Source: Hough, Frank O., Verle E. Ludwig and Henry I. Shaw, Pearl Harbor to Guadalcanal, Vol. 1 of History of U.S. Marine Corps Operations in World War II. (Washington: Historical Branch, G-3 Division, Headquarters, U.S. Marine Corps): pp. 205-231
Related Resource: Battle of Midway, 4-7 June 1942
Early in January 1942 the U.S. Pacific Fleet was looking for a way to strike back at the Japanese; and advocates of the fast carrier force, believing their case ironically had been proven by the Japanese at Pearl Harbor, were ready to test their theories.2 But first there were some fences to mend. The all-important communications chain to Australia and New Zealand was rather tenuous, and the bulk of the Navy had to be used for escort duty until reinforcements could be put ashore to bolster some of the stations along the route.
One of the most important links in this communication chain was Samoa. The worst was feared for this area when the Pago Pago naval station was shelled by a Japanese submarine on 11 January while the 2d Marine Brigade (composed for the most part of the 8th Marines and the 2d Defense Battalion) still was en route to the islands from San Diego. But on 23 January after the Marines' four transports and one fleet cargo vessel were delivered safely to Samoa, Vice Admiral William F. Halsey's Enterprise force, together with a new fast carrier force commanded by Rear Admiral Frank Jack Fletcher and formed around the Yorktown, were released for the raiding actions that the fleet was anxious to launch.
While the 2d Marine Brigade unloaded at Samoa on 23 January, the Japanese landed far to the west at Rabaul where the small Australian garrison was quickly overrun. Although the importance of Rabaul to the Japanese was not realized at once, it was soon clear that from the Bismarcks the enemy could launch an attack through the Coral Sea toward Australia and New Zealand. This threat tended to increase rather than diminish the danger to Samoa. It was reasoned that a Japanese attack there would precede a strike at Australia or New Zealand to block U.S. Assistance to the Anzac areas. Japanese occupation of Makin Island in the Gilberts seemed to point toward Samoa, and naval commanders held that the best insurance against subsequent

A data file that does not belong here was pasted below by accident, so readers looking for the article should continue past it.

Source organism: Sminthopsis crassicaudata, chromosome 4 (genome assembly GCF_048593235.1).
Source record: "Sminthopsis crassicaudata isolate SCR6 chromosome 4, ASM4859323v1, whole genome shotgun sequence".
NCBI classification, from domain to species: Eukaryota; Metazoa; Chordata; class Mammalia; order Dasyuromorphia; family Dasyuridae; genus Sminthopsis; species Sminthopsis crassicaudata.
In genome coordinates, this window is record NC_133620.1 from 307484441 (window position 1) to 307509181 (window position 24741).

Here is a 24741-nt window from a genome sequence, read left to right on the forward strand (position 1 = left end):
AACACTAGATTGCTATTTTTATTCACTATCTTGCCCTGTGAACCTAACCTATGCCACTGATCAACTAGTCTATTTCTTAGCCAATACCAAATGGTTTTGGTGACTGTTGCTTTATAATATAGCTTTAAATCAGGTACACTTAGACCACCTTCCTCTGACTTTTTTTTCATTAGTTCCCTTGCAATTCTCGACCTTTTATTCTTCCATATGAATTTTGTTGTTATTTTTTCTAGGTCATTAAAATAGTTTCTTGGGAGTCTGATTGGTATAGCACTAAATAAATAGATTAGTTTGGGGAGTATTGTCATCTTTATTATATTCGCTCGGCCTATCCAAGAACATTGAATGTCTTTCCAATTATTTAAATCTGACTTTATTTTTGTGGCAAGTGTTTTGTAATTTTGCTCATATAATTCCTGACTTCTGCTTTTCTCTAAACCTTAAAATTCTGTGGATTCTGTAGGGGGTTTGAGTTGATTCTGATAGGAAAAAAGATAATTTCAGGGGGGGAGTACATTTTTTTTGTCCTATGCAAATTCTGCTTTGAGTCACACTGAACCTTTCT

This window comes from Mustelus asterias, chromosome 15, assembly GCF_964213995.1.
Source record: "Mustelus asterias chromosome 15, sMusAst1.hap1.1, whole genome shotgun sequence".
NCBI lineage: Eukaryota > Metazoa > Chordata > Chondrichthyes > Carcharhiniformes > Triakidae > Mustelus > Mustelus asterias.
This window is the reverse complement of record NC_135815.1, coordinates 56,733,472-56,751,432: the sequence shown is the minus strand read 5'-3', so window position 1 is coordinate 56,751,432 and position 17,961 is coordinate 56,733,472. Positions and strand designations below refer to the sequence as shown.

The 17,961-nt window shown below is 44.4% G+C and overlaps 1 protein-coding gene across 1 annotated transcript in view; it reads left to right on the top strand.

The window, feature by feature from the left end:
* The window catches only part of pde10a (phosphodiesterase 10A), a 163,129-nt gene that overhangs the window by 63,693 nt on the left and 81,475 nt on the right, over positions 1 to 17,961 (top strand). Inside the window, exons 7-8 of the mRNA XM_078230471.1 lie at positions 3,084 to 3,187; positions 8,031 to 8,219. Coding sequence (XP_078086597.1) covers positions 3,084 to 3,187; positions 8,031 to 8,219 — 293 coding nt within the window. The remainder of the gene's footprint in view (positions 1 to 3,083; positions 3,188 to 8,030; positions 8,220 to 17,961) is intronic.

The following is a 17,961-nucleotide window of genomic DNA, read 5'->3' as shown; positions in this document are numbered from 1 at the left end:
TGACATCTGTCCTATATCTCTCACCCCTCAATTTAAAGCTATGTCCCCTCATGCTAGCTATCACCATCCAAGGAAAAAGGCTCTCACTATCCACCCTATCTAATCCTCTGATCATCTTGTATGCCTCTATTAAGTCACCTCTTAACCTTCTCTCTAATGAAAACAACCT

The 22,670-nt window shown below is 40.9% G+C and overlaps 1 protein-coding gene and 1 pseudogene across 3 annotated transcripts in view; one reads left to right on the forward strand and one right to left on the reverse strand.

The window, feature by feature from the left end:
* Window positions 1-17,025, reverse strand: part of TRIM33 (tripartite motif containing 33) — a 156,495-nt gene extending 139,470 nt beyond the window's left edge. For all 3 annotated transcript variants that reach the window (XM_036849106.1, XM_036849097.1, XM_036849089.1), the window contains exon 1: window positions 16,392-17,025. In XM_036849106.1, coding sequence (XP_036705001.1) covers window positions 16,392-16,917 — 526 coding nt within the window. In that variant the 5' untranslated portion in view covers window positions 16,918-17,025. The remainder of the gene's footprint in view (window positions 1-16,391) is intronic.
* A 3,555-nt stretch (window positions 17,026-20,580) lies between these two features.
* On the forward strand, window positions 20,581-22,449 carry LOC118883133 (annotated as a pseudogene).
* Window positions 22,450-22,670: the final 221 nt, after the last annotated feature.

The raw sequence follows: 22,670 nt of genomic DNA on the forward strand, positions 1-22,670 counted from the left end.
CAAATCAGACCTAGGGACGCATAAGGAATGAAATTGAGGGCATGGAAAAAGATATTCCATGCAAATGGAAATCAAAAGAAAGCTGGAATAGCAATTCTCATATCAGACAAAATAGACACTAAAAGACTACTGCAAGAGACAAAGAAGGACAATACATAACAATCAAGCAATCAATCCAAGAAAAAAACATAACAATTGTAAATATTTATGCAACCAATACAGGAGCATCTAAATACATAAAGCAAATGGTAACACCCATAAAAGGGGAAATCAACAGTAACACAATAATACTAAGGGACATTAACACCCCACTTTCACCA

moves would be a raid against the Marshalls, from which much of this Japanese action was mounted. Halsey's Enterprise force therefor set out to strike Wotje and Maleolap, seaplane bases in the Marshalls, while Fletcher prepared to attack Mili and Jaluit (also in the Marshalls) plus Makin with his Yorktown group.
A submarine reconnaissance found the Marshalls lightly defended and spotted the largest concentration of Japanese planes and ships at Kwajalein Atoll in the center of the island group. Halsey decided to add this choice target to his list, and for the missions he divided Task Force 8 into three groups. The Enterprise with three destroyers would strike Wotje, Maloelap, and Kwajalein; Rear Admiral Raymond A. Spruance with the cruisers Northampton and Salt Lake City plus one destroyer would bombard Wotje; and Captain Thomas M. Shock in USS Chester, and with two destroyers, would shell Maloelap. The three southern atolls in the Marshalls group and Makin in the northern Gilberts would be attended to by Fletcher in the Yorktown with his independent command (TF 17) made up of the cruisers Louisville and St. Louis and four destroyers.
The twin attacks struck on 1 February. Halsey began launching at 0443 under a full moon when his carrier was just 36 miles from Wotje. Kwajalein, the main objective was 155 miles away. Nine torpedo bombers and 37 dive bombers led off the attack, the SBD's striking Roi air base on the northern end of the atoll and the torpedo bombers hitting Kwajalein Island across the lagoon.
At Kwajalein the hunting was better; but in spite of the fact that there was no fighter opposition, and that the reports brought back by pilots were enthusiastic, damage to the Japanese installations and shipping was slight. Five Wildcats shot down two Japanese planes over Maloelap, and nine SBDs that returned from Roi later sortied again and damaged some airfield installations. The surface bombardment, too, was disappointing, and the bombardment flagship, Chester, took a light bomb through her main deck and lost eight men killed and eleven wounded.
To the south, Fletcher had bad luck over Jaluit when his fliers found their targets concealed by thunder showers. Two Japanese ships off Jabor Town were hit, but not sunk, and the damage ashore was slight. A mine layer was hit at Makin, and damage at Mili was also slight.